With the holiday season already upon us and the calendar year rapidly winding to a close, it is once again time to start thinking about gift-giving–from presents for family and loved ones to charitable contributions made to nonprofit organizations. In the wake of last year’s year-end tax changes, however, you may want to consider altering the approach you have traditionally taken to making charitable donations–at least when it comes to how such donations can impact your tax situation.
If you have typically itemized deductions on your tax returns, you should take time to review your tax plan before deciding how much you will allocate to charitable donations. The Tax Cuts and Jobs Act of 2017 limited the tax benefits that some people have traditionally received from making sizable year-end charitable donations.
Under the new tax rules, Americans can now claim a standard deduction of $24,000 (for married couples), which is double the previous $12,000 limit. Add to that the fact that property tax deductions are now limited to $10,000, and that many of the deductions people previously relied on have been eliminated altogether, one might have to significantly increase the amount given to charity in order to realize any benefit from itemizing on one’s tax returns. That doesn’t mean you should suddenly abandon charitable donations, it just means you need to approach making them more strategically.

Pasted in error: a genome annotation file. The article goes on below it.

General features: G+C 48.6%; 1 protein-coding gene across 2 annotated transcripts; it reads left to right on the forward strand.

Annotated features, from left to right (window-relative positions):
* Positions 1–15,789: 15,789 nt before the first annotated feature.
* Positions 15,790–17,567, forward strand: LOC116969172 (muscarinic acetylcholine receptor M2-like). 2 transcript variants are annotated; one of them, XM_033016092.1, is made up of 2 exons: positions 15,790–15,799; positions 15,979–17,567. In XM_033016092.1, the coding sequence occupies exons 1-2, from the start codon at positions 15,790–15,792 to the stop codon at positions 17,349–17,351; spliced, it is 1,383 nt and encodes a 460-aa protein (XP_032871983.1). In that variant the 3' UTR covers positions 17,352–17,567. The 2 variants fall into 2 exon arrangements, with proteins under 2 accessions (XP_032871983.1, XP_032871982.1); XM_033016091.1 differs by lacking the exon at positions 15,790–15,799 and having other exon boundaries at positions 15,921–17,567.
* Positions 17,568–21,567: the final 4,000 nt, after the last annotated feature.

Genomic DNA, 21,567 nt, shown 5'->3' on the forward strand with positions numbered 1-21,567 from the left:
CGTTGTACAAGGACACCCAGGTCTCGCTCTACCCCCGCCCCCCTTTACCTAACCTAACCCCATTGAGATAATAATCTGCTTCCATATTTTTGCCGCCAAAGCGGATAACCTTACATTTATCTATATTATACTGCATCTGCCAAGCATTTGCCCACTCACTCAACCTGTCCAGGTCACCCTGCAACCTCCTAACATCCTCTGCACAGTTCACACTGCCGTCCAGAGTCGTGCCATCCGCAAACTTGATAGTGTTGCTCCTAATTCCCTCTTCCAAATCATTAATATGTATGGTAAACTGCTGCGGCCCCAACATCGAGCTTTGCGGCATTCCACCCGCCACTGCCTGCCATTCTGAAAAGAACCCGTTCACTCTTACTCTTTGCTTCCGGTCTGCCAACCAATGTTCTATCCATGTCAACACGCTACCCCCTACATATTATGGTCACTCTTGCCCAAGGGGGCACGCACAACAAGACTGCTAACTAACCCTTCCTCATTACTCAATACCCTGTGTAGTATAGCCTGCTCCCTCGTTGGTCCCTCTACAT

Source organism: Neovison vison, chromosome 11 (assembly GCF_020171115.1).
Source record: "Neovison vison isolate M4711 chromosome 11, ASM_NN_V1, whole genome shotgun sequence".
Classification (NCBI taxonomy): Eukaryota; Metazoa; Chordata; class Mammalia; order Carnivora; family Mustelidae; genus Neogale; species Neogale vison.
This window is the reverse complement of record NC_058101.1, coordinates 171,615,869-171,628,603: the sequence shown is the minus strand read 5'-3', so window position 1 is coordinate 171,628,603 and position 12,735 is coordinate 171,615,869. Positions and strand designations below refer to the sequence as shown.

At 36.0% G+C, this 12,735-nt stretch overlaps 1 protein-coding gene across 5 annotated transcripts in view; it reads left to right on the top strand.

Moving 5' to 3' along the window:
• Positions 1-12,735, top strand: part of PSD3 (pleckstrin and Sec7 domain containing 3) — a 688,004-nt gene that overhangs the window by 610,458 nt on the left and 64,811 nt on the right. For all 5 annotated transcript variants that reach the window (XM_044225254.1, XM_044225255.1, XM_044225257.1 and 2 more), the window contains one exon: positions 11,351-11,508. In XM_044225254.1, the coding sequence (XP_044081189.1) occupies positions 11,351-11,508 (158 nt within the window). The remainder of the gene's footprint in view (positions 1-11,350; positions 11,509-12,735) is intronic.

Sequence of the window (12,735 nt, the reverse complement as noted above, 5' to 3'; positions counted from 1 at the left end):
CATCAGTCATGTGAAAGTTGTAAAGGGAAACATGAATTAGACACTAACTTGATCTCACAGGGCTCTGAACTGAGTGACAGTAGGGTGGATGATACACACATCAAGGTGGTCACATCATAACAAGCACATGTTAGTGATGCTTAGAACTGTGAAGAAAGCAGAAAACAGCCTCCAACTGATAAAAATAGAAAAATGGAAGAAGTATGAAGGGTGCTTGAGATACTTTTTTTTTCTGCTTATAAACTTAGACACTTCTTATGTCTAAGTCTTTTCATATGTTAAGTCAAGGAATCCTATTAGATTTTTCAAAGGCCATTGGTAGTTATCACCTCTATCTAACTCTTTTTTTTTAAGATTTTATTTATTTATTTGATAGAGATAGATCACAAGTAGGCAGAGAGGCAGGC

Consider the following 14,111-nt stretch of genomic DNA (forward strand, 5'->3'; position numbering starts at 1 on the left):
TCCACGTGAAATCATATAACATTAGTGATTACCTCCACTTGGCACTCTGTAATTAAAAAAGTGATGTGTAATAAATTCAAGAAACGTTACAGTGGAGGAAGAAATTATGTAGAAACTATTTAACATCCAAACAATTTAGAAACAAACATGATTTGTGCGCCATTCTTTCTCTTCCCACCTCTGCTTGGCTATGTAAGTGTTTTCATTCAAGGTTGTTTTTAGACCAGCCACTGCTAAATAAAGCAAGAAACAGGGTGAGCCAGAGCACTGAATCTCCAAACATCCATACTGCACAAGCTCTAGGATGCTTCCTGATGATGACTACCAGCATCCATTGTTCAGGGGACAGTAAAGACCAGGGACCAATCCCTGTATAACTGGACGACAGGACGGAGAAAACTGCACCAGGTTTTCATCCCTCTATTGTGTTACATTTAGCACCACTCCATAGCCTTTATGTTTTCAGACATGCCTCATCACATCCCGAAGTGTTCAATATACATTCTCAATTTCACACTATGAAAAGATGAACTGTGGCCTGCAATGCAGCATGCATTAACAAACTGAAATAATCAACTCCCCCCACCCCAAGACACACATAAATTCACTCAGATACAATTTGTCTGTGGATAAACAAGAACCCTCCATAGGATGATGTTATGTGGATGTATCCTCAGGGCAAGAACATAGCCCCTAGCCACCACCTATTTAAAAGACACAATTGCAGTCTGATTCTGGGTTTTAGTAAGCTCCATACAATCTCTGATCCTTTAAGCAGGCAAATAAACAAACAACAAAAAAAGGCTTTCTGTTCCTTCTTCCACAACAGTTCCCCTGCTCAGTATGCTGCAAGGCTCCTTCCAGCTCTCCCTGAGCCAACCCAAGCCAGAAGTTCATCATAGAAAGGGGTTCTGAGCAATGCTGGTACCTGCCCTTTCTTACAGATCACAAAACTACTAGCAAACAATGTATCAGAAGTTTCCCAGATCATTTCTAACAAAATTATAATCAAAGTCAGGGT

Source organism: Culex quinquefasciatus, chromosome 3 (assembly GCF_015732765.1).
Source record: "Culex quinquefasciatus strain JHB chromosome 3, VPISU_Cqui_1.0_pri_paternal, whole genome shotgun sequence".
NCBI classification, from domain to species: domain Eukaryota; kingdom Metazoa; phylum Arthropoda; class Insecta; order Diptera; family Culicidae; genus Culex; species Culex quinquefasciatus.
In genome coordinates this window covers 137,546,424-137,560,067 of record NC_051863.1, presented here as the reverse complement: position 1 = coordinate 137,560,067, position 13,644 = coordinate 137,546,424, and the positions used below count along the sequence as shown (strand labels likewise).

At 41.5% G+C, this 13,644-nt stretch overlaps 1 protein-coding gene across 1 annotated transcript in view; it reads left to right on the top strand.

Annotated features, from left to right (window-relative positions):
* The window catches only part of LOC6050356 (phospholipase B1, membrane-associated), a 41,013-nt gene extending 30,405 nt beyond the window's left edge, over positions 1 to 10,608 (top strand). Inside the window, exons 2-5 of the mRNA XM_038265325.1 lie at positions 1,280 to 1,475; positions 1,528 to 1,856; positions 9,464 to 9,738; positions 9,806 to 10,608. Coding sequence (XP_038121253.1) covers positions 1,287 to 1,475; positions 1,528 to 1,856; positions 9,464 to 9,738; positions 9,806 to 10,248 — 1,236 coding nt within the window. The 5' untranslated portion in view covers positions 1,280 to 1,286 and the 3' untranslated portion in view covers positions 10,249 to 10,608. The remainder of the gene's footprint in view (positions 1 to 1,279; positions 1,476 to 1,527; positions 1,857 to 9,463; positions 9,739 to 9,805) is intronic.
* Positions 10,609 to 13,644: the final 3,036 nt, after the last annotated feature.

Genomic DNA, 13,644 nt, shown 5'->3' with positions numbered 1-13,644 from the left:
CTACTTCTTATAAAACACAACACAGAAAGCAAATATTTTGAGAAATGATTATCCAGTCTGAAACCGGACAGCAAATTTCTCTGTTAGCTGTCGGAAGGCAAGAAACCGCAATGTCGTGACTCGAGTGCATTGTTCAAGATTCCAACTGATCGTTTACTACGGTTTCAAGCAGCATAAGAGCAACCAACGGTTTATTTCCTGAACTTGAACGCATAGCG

For example, if you have typically made $10,000 in charitable donations each year, instead of doing that again for tax-year 2018, you may want to hold off on giving for a couple of years, or pre-pay the donations you had planned to make in 2019 and 2020 as well. Bundling the donations you had planned to make over multiple years into one larger donation would allow you to exceed the new $24,000 standard deduction amount. And don’t forget, such donations need to be made by the end of the calendar year in which you are planning to deduct them on your taxes. Also, if a tax deduction is a motivating factor in your contributions, make sure that any organization you donate to is actually a section 501(c)(3) entity, one that is recognized by the Internal Revenue Code as being eligible for a tax-deductible contribution, and always get receipts for contributions of $250 or more.
The new tax rules shouldn’t deter you from making charitable donations; they just mean that you need to think a little more about how you will make such donations than you did in the past. Speak with your accountant or other tax professional to find out which approach makes the most sense for you and how charitable giving can help your overall tax circumstances.